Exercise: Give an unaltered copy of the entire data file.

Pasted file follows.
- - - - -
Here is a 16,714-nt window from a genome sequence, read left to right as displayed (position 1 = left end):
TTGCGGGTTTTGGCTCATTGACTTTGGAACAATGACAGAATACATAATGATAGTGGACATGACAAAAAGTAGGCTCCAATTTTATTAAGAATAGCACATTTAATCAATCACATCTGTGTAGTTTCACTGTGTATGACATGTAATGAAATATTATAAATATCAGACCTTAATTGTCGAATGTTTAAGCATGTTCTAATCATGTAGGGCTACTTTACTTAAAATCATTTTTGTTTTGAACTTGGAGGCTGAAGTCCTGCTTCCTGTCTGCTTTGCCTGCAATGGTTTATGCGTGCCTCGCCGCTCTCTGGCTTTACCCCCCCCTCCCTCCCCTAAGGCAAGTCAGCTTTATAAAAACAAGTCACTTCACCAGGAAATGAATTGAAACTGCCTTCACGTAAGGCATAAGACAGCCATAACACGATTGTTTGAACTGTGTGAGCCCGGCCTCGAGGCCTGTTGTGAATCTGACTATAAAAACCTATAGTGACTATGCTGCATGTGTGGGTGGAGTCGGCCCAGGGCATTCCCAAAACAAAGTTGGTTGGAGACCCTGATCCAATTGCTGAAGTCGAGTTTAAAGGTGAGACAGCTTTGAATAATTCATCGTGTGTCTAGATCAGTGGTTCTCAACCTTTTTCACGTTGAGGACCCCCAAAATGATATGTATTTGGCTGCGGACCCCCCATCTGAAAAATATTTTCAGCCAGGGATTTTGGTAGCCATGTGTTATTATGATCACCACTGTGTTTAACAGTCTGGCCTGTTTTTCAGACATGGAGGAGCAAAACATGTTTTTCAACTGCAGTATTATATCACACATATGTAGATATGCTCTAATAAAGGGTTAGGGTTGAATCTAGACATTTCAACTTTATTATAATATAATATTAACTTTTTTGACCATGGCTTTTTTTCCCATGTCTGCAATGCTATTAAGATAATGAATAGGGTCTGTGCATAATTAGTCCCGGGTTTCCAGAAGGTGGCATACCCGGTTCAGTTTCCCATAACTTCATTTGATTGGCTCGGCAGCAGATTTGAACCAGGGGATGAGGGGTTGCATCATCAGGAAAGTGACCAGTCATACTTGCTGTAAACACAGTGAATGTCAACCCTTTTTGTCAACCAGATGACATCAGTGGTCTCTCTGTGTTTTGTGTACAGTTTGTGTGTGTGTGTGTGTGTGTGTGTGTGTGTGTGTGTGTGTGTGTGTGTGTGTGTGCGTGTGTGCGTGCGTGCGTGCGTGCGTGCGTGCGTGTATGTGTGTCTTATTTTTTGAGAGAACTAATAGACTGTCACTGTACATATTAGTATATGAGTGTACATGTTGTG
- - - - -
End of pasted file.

Here is a 16,714-nt window from a genome sequence, read left to right as displayed (position 1 = left end):
TTGCGGGTTTTGGCTCATTGACTTTGGAACAATGACAGAATACATAATGATAGTGGACATGACAAAAAGTAGGCTCCAATTTTATTAAGAATAGCACATTTAATCAATCACATCTGTGTAGTTTCACTGTGTATGACATGTAATGAAATATTATAAATATCAGACCTTAATTGTCGAATGTTTAAGCATGTTCTAATCATGTAGGGCTACTTTACTTAAAATCATTTTTGTTTTGAACTTGGAGGCTGAAGTCCTGCTTCCTGTCTGCTTTGCCTGCAATGGTTTATGCGTGCCTCGCCGCTCTCTGGCTTTACCCCCCCCTCCCTCCCCTAAGGCAAGTCAGCTTTATAAAAACAAGTCACTTCACCAGGAAATGAATTGAAACTGCCTTCACGTAAGGCATAAGACAGCCATAACACGATTGTTTGAACTGTGTGAGCCCGGCCTCGAGGCCTGTTGTGAATCTGACTATAAAAACCTATAGTGACTATGCTGCATGTGTGGGTGGAGTCGGCCCAGGGCATTCCCAAAACAAAGTTGGTTGGAGACCCTGATCCAATTGCTGAAGTCGAGTTTAAAGGTGAGACAGCTTTGAATAATTCATCGTGTGTCTAGATCAGTGGTTCTCAACCTTTTTCACGTTGAGGACCCCCAAAATGATATGTATTTGGCTGCGGACCCCCCATCTGAAAAATATTTTCAGCCAGGGATTTTGGTAGCCATGTGTTATTATGATCACCACTGTGTTTAACAGTCTGGCCTGTTTTTCAGACATGGAGGAGCAAAACATGTTTTTCAACTGCAGTATTATATCACACATATGTAGATATGCTCTAATAAAGGGTTAGGGTTGAATCTAGACATTTCAACTTTATTATAATATAATATTAACTTTTTTGACCATGGCTTTTTTTCCCATGTCTGCAATGCTATTAAGATAATGAATAGGGTCTGTGCATAATTAGTCCCGGGTTTCCAGAAGGTGGCATACCCGGTTCAGTTTCCCATAACTTCATTTGATTGGCTCGGCAGCAGATTTGAACCAGGGGATGAGGGGTTGCATCATCAGGAAAGTGACCAGTCATACTTGCTGTAAACACAGTGAATGTCAACCCTTTTTGTCAACCAGATGACATCAGTGGTCTCTCTGTGTTTTGTGTACAGTTTGTGTGTGTGTGTGTGTGTGTGTGTGTGTGTGTGTGTGTGTGTGTGTGTGTGTGTGCGTGTGTGCGTGCGTGCGTGCGTGCGTGCGTGCGTGTATGTGTGTCTTATTTTTTGAGAGAACTAATAGACTGTCACTGTACATATTAGTATATGAGTGTACATGTTGTG